I think all who are in the utility industry are aware of the critical nature of the energy sector. The Department of Homeland Security shares this understanding and sees "the energy sector as uniquely critical because it provides an 'enabling function' across all critical infrastructure sectors."
Yet, as T&D World contributing editor Paul Mauldin so adeptly pointed out in his recent article "4 Reasons Why a National Grid Won't Happen," cyber security is such a big concern it may limit deployment of a national grid. He also noted that "National Security Agency (NSA) Director Michael Rogers testified that several countries have the ability to shut down the entire U.S. power grid and other critical infrastructure with a cyber attack."
In its “2014 Strategic Directions: U.S. Electric Industry” report, Black & Veatch stated that total utility spend on cyber assets is still estimated to be in the $15 billion to $18 billion range. The report also stated that “many utilities do not have the financial wherewithal to make this expenditure, plus there are challenges associated with PUCs for rate recovery.”
I ask you this: Is utility cyber security in as dire straits as NSA Director Roger’s thinks it is, and how should utility cyber security be addressed in this age of increasing digitalization, growing reliance on intelligent energy devices and the rapid deployment distributed energy resources?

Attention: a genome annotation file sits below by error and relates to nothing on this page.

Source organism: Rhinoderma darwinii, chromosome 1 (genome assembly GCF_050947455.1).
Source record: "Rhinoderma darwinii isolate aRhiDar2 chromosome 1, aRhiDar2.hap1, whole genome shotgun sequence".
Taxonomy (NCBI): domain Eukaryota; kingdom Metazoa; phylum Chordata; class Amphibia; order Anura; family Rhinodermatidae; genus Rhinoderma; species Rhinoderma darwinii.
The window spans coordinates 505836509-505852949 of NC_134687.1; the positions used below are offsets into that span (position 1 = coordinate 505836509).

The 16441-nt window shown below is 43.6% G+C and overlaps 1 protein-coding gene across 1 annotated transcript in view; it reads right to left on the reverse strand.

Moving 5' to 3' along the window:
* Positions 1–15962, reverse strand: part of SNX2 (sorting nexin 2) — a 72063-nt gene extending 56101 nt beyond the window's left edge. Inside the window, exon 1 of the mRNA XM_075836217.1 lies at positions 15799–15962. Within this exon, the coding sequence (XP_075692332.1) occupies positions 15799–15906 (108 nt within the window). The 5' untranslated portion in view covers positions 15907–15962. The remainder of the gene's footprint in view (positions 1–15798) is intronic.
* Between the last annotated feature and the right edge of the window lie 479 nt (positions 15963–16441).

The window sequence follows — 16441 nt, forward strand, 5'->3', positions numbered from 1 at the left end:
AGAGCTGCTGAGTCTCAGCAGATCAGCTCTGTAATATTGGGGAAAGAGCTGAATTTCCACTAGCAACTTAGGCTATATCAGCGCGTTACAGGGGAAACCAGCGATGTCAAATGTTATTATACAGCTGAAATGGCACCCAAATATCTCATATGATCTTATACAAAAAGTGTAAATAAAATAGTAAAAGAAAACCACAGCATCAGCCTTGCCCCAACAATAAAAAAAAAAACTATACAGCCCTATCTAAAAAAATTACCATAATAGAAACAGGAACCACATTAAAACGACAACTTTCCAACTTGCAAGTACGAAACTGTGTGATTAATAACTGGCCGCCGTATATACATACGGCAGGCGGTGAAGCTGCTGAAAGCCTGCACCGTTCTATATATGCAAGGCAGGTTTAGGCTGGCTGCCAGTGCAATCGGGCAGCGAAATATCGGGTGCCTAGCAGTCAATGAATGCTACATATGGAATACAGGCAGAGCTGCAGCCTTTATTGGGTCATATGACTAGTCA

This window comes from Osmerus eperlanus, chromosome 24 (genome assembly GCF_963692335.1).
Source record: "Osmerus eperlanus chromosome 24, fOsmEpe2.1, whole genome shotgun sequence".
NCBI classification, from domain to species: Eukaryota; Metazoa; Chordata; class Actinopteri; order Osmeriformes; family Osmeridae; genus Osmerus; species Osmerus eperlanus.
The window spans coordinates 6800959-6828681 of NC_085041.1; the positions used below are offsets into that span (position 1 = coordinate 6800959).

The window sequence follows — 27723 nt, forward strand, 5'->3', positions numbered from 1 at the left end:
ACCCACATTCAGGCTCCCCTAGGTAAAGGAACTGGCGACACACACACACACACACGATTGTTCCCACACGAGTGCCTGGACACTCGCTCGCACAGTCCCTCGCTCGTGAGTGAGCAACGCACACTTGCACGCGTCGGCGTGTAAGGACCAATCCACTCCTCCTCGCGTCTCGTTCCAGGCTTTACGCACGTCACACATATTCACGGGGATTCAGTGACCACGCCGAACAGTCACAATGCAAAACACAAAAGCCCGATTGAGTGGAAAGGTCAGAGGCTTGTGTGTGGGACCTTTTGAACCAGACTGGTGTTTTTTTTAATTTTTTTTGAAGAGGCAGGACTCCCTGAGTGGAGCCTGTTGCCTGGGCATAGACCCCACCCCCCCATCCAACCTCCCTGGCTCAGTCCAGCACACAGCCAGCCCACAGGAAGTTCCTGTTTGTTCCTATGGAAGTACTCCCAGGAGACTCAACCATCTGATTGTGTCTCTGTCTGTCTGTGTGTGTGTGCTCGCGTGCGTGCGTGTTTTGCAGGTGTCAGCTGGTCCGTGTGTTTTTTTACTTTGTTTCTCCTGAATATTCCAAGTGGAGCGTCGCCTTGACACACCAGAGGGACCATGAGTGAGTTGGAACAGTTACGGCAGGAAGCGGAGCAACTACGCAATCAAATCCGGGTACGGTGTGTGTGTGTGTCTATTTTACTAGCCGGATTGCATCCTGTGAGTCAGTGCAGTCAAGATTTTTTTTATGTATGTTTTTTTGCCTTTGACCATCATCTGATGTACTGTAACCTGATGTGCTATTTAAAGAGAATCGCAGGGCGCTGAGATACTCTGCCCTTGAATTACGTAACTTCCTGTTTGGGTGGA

Director Mike Rogers and the NSA are all paid to be paranoid. That is not to say that there are not issues, but not all devices in all locations are created equal when it comes to issues with security. And in fact, to some extent, the decisions by the FCC not to grant spectrum to the utility industry — because it is NOT IMPORTANT in a first-response situation — may actually help make the grid more secure.
NERC with its release of NERC CIPv5 and its physical security release acknowledge the idea of different levels of priority for security and securing locations. This puts focus on the areas that are the most critical. At the same time, the FCC with the decision that eventually the “Plain Old Telephone System” (POTS) and the frame relay system (e.g., T-1 lines) are both going to be allowed to be abandoned in the near future — along with the decision not to grant any more bandwidth — leaves utilities in a pickle. They have real-time communications needs, and the system they have relied on is going away. That means they have to find a fixed-line solution. In most cases, utilities are adopting privately owned fiber-optic lines and paying to put them in. Where are they going first? In the most critical locations, as identified by the NERC CIP tests. Sure, other utility traffic is going on these lines, but they are much harder to intercept or hack from a distance than RF systems. And since they are utility owned, the traffic is all segregated on the systems in a way that supports NERC CIP and other compliance requirements.
Are these compliance requirements enough? For this year, probably. For the long-run, no, but with a strong physical layer (the fiber), the other layers of security can be put in place for a much more reasonable cost than if the utility had to work to secure new wireless bandwidth or work with commercial carriers to secure their systems. It will be a never-ending battle, and the DOE has given the industry a wonderful set of tools in the Cyber-Security Maturity Model (CSMM) to do semi-annual or annual reviews of the adequacy of the cyber systems. Will this model catch everything? No, not at all, but it will inform decision makers (and possibly regulators) of issues that need to be addressed.